STUDENT Jeffrey Ma, McGill University
A decade ago, Alberto Prez-Gmez mapped for us the history of architectural representation in his book Architectural Representation and the Perspective Hinge (1997). He saw that one of the major shifts in our mode of understanding was derived from the collapse of the image and the represented objects near the end of the 20th century. This thesis continues one of his arguments on the fallacy of neutral techniques regarding the tools of the architect.
Logic Shift uses Photosynth, a Microsoft software application, as a visual tool for Ma’s critique. Microsoft’s intention for Photosynth is to provide a platform in which users around the world can upload photographs of a particular place from different points of view, under different conditions and on different dates, to recreate a virtual scene that resembles the represented place. Ma’s thesis is about reconciling the space of Photosynth, making manifest the space in which the built environment has left traces within the process of Photosynth. Asking the same question that Prez-Gmez left unanswered, can a recording of traces be translated (rather than transcribed) in built architectural projects?
Ma belives that a recording of traces can be translated into built architectural projects, but it requires a strong determination on the architect’s part to dismiss our roots in an object-based understanding. This shift in logic established the foundation for this thesis project.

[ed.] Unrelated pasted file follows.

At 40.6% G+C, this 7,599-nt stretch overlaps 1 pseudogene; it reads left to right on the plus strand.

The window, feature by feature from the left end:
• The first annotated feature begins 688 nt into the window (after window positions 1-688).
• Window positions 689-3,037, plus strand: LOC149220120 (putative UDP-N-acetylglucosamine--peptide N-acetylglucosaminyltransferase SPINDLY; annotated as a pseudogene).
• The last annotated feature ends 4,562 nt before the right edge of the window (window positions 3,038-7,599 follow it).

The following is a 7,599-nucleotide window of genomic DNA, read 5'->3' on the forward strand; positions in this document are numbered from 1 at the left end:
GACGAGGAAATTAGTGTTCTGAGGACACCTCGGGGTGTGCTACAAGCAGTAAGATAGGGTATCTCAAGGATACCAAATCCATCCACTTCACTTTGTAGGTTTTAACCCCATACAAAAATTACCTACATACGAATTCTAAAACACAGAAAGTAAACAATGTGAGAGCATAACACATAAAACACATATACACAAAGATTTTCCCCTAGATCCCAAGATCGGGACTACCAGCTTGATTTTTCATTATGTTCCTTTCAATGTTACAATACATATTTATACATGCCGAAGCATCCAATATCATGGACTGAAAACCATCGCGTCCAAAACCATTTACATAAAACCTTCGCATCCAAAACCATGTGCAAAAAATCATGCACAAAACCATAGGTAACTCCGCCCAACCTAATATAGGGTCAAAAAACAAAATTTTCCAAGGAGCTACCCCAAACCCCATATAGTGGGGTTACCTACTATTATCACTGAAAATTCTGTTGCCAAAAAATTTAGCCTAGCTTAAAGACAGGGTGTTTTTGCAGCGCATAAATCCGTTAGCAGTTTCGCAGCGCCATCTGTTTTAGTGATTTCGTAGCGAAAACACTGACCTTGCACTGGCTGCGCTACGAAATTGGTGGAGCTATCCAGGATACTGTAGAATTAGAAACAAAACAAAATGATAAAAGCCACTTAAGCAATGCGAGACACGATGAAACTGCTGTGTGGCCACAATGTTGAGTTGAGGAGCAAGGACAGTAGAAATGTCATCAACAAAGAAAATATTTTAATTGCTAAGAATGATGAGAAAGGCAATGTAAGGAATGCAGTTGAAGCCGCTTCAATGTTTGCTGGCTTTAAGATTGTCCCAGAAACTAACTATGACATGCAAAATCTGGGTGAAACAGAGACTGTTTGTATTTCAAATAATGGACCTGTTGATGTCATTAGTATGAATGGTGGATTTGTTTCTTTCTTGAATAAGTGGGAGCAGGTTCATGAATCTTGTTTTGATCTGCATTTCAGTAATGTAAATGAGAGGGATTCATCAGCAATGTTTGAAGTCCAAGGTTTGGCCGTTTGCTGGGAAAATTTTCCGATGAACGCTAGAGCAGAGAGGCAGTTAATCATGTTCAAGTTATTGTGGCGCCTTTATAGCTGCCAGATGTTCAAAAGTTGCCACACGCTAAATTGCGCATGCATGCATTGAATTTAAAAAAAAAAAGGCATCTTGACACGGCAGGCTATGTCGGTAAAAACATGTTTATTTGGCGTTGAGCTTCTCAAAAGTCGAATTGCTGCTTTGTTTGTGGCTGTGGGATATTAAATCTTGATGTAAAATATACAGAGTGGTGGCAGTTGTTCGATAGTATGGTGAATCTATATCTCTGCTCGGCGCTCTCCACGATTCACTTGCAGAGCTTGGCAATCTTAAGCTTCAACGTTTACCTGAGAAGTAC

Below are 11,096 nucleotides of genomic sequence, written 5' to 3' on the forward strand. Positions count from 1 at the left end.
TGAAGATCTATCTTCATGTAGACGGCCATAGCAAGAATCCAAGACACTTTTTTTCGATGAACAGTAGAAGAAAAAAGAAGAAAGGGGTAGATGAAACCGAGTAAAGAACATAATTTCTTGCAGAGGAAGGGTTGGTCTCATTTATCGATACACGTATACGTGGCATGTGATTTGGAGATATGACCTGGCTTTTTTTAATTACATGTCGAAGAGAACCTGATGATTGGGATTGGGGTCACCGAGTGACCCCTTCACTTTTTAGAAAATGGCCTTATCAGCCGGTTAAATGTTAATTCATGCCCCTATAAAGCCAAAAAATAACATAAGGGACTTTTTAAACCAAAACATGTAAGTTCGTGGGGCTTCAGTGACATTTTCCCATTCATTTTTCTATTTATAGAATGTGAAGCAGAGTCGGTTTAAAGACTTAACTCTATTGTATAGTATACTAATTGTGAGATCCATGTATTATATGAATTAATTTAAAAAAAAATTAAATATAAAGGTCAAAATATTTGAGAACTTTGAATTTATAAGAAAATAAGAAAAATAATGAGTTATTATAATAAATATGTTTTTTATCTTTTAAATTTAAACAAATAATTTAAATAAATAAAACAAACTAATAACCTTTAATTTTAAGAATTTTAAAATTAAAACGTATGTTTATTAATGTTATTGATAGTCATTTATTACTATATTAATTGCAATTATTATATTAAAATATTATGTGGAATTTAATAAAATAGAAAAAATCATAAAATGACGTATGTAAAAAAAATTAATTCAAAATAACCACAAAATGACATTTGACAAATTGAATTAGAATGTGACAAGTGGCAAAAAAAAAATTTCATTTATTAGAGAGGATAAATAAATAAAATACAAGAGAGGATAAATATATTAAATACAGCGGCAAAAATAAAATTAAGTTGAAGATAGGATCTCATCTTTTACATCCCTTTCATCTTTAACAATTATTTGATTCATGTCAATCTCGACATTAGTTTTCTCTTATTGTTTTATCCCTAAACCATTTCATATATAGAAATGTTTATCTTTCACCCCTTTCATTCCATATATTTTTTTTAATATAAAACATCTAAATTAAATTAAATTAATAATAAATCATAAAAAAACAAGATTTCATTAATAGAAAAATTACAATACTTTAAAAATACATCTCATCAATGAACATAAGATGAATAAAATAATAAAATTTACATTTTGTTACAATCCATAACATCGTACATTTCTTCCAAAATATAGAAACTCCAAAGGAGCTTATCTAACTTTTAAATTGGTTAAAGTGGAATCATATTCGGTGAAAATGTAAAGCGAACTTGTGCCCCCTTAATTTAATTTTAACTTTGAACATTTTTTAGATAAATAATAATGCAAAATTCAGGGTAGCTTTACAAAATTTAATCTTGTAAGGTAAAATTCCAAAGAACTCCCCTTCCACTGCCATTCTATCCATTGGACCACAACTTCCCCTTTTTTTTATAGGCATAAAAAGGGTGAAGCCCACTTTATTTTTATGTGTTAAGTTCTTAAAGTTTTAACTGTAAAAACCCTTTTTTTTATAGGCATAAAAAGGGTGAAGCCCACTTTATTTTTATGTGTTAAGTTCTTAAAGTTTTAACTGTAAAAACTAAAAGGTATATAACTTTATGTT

JC: This is a thorough exploration of the potential of digital media to generate form. The project is very well presented, and it would be interesting to see if some of these investigations could be developed into design strategies.
AK: Somewhat in tension with its radical imagery and compelling mark-making, on first blush this project seems to fall readily into the “representational” bucket, where questions of the relationship between image and methodology drive the experiment. The work quickly moves past the reverentially gathered nuggets dropped from the well-worn satchel of academic discourse. It engages current and challenging ways in which the world is reconstructing itself, taking these tools and asking what architecture can do with them. The work bounces rapidly and radically from nascent virtual construct to the act of making and back again. In doing so, it challenges the discipline of architecture and the schools in which we teach it to keep up.
JL: I always love students who turn an idea on its head and set out to recapture essential architectural ideas, and this is what this thesis does. Employing a clear methodology, the work illuminates another way in which makers of space can use other, more contemporary means for generating the parameters. The design applications are significant and that’s a high note that any great thesis should end on.